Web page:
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Tax Filing Status and Divorce

Filing Tax Form

Divorce can be a complicated and difficult process. Adding to the angst, is figuring out taxes when your status is in flux. Clients often ask, because I was married for part of the year, how should I file taxes?

The IRS has five different filing statuses: single, head of household, qualifying widow(er), married filing jointly, and married filing separately. Qualifying widow(er) is beyond the scope of this article, but all other statutes will be discussed. This article will only discuss statues available to married people.

The filing status one can choose depends partly on your marital status on the last day of your tax year.

Married Statuses

You are married for the whole year even if you are separated but have not obtained a final divorce by the last day of your tax year.

Married Filing Jointly

Both spouses must include all income, deductions, and credits on the same return. Both spouses must sign any joint return. If you file a joint return both spouses may be held responsible for any tax, interest, or penalty. This means that one spouse may be held liable for all the tax due even if all the income was earned by the other spouse. There are some limited exceptions to this rule.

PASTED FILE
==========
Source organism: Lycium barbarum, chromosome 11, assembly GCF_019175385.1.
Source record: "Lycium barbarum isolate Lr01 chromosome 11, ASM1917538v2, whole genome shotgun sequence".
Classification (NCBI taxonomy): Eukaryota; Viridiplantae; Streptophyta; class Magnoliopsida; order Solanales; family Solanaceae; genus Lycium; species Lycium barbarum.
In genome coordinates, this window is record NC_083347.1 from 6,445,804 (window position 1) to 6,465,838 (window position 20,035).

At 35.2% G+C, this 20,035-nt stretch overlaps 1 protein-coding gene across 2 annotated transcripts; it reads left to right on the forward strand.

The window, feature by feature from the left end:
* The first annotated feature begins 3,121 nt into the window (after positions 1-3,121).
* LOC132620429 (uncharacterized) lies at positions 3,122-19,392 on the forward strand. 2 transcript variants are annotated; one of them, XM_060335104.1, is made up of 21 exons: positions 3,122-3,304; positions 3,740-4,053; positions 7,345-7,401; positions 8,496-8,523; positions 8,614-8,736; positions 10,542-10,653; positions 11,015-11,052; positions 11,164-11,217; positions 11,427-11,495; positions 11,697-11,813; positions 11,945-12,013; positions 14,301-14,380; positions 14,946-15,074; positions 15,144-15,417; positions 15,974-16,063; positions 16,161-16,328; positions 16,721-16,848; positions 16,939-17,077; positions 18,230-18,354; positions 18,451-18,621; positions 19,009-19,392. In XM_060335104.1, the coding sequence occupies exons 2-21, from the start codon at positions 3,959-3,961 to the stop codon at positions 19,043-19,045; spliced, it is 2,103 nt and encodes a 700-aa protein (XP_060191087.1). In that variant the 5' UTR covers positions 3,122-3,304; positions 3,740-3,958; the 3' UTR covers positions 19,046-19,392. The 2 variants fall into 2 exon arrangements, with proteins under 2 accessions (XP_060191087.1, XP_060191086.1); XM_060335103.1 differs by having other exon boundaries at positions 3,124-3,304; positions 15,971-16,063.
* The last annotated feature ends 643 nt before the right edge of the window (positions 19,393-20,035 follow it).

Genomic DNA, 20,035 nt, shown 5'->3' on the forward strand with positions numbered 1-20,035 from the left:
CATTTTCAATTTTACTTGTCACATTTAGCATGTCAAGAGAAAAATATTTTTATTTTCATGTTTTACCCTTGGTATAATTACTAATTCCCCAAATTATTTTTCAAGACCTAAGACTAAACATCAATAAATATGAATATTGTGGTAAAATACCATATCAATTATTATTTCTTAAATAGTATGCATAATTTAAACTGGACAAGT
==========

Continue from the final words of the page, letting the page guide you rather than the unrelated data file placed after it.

Married Filing Separately

Family Tax Filing

If you and your spouse file separate returns, you should only report your own income, deductions, and credits. If you file a separate return each of you will be responsible for your own tax due. If you itemize deductions, the other spouse may not use standard deductions. You and your spouse will have to coordinate any itemized deductions that were paid jointly. Generally, filing a separate return will result in higher tax.

Head of Household

Normally one must be single to file Head of Household. However, the IRS will allow a married person to file head of household if: you file a separate return, you paid more than half the cost of keeping your home for the tax year, your spouse did not live in the home for the last six months of the tax year, your home is your child(ren)’s main home, and you claim your child(ren) as dependents.

Contact The Law Office of David Johnson

If you are trying to find a divorce attorney that can help answer all of your questions about tax filing status and divorce then you need to call David Johnson. The Law Office of David Johnson in Salem, Oregon can walk you through the process.

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